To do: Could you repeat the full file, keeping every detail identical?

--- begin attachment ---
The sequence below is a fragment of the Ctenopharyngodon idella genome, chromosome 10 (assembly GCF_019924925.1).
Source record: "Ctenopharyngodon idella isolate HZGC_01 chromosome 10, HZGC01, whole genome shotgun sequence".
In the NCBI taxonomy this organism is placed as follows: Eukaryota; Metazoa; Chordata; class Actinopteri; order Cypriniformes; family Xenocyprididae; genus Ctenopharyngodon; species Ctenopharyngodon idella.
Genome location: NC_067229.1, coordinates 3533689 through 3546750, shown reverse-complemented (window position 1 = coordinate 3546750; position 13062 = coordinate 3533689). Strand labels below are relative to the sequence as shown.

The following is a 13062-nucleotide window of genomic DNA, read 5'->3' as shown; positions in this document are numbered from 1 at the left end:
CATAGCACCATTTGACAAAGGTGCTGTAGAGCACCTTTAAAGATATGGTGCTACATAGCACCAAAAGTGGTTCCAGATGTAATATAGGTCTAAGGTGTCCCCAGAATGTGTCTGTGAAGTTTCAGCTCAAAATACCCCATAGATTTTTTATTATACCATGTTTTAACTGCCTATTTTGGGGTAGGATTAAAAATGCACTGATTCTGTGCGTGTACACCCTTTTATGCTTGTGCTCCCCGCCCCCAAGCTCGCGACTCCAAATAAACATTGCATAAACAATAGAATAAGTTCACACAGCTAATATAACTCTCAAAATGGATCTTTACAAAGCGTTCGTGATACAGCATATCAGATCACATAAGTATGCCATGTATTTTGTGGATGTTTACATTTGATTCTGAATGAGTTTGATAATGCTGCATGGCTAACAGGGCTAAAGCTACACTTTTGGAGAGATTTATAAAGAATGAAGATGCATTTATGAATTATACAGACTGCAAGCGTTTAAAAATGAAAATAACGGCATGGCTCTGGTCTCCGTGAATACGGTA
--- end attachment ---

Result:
The sequence below is a fragment of the Ctenopharyngodon idella genome, chromosome 10 (assembly GCF_019924925.1).
Source record: "Ctenopharyngodon idella isolate HZGC_01 chromosome 10, HZGC01, whole genome shotgun sequence".
In the NCBI taxonomy this organism is placed as follows: Eukaryota; Metazoa; Chordata; class Actinopteri; order Cypriniformes; family Xenocyprididae; genus Ctenopharyngodon; species Ctenopharyngodon idella.
Genome location: NC_067229.1, coordinates 3533689 through 3546750, shown reverse-complemented (window position 1 = coordinate 3546750; position 13062 = coordinate 3533689). Strand labels below are relative to the sequence as shown.

The following is a 13062-nucleotide window of genomic DNA, read 5'->3' as shown; positions in this document are numbered from 1 at the left end:
CATAGCACCATTTGACAAAGGTGCTGTAGAGCACCTTTAAAGATATGGTGCTACATAGCACCAAAAGTGGTTCCAGATGTAATATAGGTCTAAGGTGTCCCCAGAATGTGTCTGTGAAGTTTCAGCTCAAAATACCCCATAGATTTTTTATTATACCATGTTTTAACTGCCTATTTTGGGGTAGGATTAAAAATGCACTGATTCTGTGCGTGTACACCCTTTTATGCTTGTGCTCCCCGCCCCCAAGCTCGCGACTCCAAATAAACATTGCATAAACAATAGAATAAGTTCACACAGCTAATATAACTCTCAAAATGGATCTTTACAAAGCGTTCGTGATACAGCATATCAGATCACATAAGTATGCCATGTATTTTGTGGATGTTTACATTTGATTCTGAATGAGTTTGATAATGCTGCATGGCTAACAGGGCTAAAGCTACACTTTTGGAGAGATTTATAAAGAATGAAGATGCATTTATGAATTATACAGACTGCAAGCGTTTAAAAATGAAAATAACGGCATGGCTCTGGTCTCCGTGAATACGGTA